Acupuncture vs Acupressure – Results Without Needles!

By Kyle Hunter [Public domain], via Wikimedia Commons
Traditional Chinese Medicine offers a variety of treatments which can seem a far cry from surgery and the medication centric treatments that we are accustomed to in the West. Most people have a basic understanding that Acupuncture somehow involves sticking needles in the body but what is Acupressure? How are these two procedures connected and how do you determine which of these two alternative treatments might be the best one for you?

Acupuncture vs Acupressure

The key difference between these two traditional types of treatments is the way that they are administered. Both procedures use certain points on the body’s energy channels; normally referred to as meridians, these are the pathways around which the life giving energy (chi) is thought to flow. By stimulating specific points on the meridians, any blockage to the natural flow of chi can be gently restored, allowing the body to return to its natural state of health and well-being. However, Acupressure seeks to achieve this without the use of one critical tool which has been linked to acupuncture for generations. Needles!

By Polina ka [CC BY-SA 3.0], via Wikimedia Commons
Instead of using needles which are inserted into special points on a person’s body, acupressure uses simple hand or finger pressure on the same points. This makes acupressure a particularly practical method of self-treatment that can be applied easily and almost anywhere.

The Ultimate Question: Do They Work?

There has been a considerable amount of research done into these fields of alternative medicine and both have been proven to be effective in many cases. Research has clearly shown that acupuncture can be particularly useful for the treatment of chronic pain. Recently it has been shown to be as effective as strong opiate pain killers in blocking pain, without carrying the risk of any unpleasant side effects. Similarly, acupressure can also be used to treat some of the many everyday conditions with similar results.

One thing is for certain, Acupressure is likely to be a better choice for you if you are afraid of needles!

Thanks for stopping by. Remember, whether you choose Acupuncture or Acupressure the important thing is to find a skilled practitioner who can help you obtain the benefits you seek. Please, keep in touch. Share a comment or questions and I will get back to you. Click here to read The Big Idea – it may help you to understand our healing philosophy.


12 thoughts on “Acupuncture vs Acupressure – Results Without Needles!

  1. Thank you so much for this thorough articles I have learned a lot reading your post.
    I’d never hear about these treatments.
    My question is where I can find people that can actually deliver the benefits I’m seeking for?
    Thank you in advance!

    • There will undoubtedly be practitioners near you – I would do a web search and see what comes up. If you can find someone that has some reviews that would be good. If you are stuck – let me know where you live and I will do some digging for you.

  2. I’ve always wanted to try accupuncture for my headaches. I am very afraid of needles, so I think I will try accupressure.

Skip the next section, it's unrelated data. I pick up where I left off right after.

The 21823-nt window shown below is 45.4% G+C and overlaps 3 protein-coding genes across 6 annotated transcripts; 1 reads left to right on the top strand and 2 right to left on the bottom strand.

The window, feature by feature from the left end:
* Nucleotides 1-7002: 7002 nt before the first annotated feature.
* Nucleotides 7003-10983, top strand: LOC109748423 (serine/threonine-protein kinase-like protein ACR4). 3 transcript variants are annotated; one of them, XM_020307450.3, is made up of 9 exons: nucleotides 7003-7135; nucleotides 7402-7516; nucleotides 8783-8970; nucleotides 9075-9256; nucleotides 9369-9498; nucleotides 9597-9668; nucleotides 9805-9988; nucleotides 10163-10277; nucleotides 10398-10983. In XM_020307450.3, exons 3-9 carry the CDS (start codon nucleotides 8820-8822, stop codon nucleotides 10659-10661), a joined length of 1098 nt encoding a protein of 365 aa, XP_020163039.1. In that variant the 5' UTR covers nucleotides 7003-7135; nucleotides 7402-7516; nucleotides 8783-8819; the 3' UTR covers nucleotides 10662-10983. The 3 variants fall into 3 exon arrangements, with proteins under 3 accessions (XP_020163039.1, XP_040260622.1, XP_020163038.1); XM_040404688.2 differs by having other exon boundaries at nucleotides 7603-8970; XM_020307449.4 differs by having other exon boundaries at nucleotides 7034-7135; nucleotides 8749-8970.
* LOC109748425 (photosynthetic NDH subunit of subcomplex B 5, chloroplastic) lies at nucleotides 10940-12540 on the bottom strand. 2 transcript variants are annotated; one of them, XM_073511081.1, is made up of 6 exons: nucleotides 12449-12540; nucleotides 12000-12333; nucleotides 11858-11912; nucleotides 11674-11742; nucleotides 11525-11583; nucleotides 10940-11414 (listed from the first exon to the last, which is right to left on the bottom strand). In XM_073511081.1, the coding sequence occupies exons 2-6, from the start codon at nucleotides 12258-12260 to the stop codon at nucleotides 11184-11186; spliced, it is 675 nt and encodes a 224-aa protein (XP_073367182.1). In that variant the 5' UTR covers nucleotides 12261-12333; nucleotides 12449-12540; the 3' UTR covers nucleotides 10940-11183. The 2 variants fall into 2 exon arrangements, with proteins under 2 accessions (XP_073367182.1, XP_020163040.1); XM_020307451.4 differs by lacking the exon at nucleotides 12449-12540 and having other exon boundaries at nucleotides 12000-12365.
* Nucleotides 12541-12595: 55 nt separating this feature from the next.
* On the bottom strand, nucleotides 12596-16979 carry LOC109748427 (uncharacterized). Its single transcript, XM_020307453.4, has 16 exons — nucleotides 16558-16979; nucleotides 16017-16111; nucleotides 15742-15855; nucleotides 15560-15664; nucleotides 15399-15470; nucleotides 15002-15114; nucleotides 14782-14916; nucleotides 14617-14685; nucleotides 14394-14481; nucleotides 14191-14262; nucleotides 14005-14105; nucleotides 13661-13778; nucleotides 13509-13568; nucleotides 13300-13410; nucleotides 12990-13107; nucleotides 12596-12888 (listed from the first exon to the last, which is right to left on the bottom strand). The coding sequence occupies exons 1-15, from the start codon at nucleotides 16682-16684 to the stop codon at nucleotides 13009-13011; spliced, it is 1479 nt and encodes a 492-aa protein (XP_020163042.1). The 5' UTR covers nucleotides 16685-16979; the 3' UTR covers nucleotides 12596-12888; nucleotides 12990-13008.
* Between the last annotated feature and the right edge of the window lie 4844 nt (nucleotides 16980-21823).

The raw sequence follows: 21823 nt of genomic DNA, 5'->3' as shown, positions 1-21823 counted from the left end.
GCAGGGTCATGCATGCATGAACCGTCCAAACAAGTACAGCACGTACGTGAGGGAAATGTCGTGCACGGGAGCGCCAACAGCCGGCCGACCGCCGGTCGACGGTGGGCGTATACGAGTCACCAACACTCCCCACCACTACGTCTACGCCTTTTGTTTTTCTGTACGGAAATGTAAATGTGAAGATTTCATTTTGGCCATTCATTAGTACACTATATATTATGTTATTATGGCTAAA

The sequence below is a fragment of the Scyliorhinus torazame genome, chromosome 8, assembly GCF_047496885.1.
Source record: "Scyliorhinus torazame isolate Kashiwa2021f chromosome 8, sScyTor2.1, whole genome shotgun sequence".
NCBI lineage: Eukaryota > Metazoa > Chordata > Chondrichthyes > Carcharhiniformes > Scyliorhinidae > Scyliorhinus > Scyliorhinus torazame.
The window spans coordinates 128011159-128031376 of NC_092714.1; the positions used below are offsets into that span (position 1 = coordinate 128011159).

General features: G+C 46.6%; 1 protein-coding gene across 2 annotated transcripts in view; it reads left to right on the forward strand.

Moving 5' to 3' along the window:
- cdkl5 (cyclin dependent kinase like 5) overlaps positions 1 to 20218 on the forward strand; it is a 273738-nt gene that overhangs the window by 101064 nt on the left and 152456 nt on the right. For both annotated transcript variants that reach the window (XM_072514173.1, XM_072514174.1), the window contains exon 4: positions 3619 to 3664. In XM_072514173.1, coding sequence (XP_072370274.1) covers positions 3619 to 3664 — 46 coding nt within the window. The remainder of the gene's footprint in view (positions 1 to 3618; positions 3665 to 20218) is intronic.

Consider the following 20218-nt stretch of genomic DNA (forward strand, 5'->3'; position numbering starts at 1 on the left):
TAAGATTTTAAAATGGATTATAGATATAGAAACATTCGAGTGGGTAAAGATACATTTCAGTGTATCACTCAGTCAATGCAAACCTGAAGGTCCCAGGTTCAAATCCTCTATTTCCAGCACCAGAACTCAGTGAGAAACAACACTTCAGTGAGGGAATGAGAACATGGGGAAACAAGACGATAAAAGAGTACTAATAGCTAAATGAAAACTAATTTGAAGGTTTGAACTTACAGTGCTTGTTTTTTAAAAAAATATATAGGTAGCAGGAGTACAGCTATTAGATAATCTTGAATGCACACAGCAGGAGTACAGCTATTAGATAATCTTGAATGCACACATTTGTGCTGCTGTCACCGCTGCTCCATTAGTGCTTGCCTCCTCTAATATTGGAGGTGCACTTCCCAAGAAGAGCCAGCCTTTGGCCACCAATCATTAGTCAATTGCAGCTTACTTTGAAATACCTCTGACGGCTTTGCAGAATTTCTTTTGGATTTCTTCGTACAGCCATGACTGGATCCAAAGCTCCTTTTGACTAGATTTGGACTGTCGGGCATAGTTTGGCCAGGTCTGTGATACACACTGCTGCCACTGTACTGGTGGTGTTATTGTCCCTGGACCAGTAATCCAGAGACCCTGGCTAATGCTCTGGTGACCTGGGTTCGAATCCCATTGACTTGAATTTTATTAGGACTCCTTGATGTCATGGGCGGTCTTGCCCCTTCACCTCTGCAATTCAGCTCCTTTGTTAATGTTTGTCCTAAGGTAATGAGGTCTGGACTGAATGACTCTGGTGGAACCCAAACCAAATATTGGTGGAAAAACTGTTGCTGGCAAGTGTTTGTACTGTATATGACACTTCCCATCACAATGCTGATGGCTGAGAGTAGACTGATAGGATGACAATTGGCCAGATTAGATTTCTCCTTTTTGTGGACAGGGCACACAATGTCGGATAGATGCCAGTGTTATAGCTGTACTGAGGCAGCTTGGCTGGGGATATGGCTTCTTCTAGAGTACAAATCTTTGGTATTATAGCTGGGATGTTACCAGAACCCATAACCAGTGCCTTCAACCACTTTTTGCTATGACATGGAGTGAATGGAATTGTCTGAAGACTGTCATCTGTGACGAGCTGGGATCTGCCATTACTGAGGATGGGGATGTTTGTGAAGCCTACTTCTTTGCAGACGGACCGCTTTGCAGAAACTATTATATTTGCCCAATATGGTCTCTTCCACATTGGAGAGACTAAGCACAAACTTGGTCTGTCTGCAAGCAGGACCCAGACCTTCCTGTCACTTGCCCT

Thanks for the info!


  3. Both acupuncture and acupressure are used more in the western world these days. Like you said there have many studies that prove they are beneficial and can really help people with chronic pain.

  4. I never knew the difference between acupuncture and acupressure. I am kind of afraid of needles so I will definitely go for acupressure! Thanks for the great article and easing my worries of this type of treatment.

    • Thanks for your comment Katie. Even with Acupuncture, the needles are so fine that you hardly feel anything. My daughter recently had some treatment for the first time – petrified of needles but breezed through the treatment without any problem! Any doubt though, Acupressure is the way to go.

  5. Hi Steve,

    Thanks for sharing this article.
    It is not easy to find experienced practitioners in smaller town and villages, but it’s still possible and definitely worth to at least try.
    My uncle learned himself a few simple techniques of Acupressure – he never liked needles 😉 – and that worked for him pretty well. Later, when he believed that this is actually working, he found a practitioner with years of experience and he is using him until now. It’s a great science and definitely worth to try if someone is still not convinced.

    • Hi Greg – many thanks for your comment. I also find acupressure has been very helpful. It is especially easy to learn and administer to yourself. I tend to use is as almost a first aid kit when I’m out and about. Quickest way I know to relieve a headache I know! I agree with you point about finding it difficult to locate someone in a small town or village. It is worth the effort though, even it it entails a bit of travelling.

  6. Hello Steve, thanks for your post. When we have heard something we assume others have also and often that is not the case. ‘Energy healing’ is still shrouded in mystery for many. We are programmed to ‘stick to what we know’ and we do not trust what others know to be as valid as ‘what we know’.

    Websites like this help to demystify this ancient healing art and the concept of energy in general.

    • Thanks for your comment EJ. Energy is available for everyone – it just requires an open mind and an acceptance of other possibilities. There should be no great mystery.

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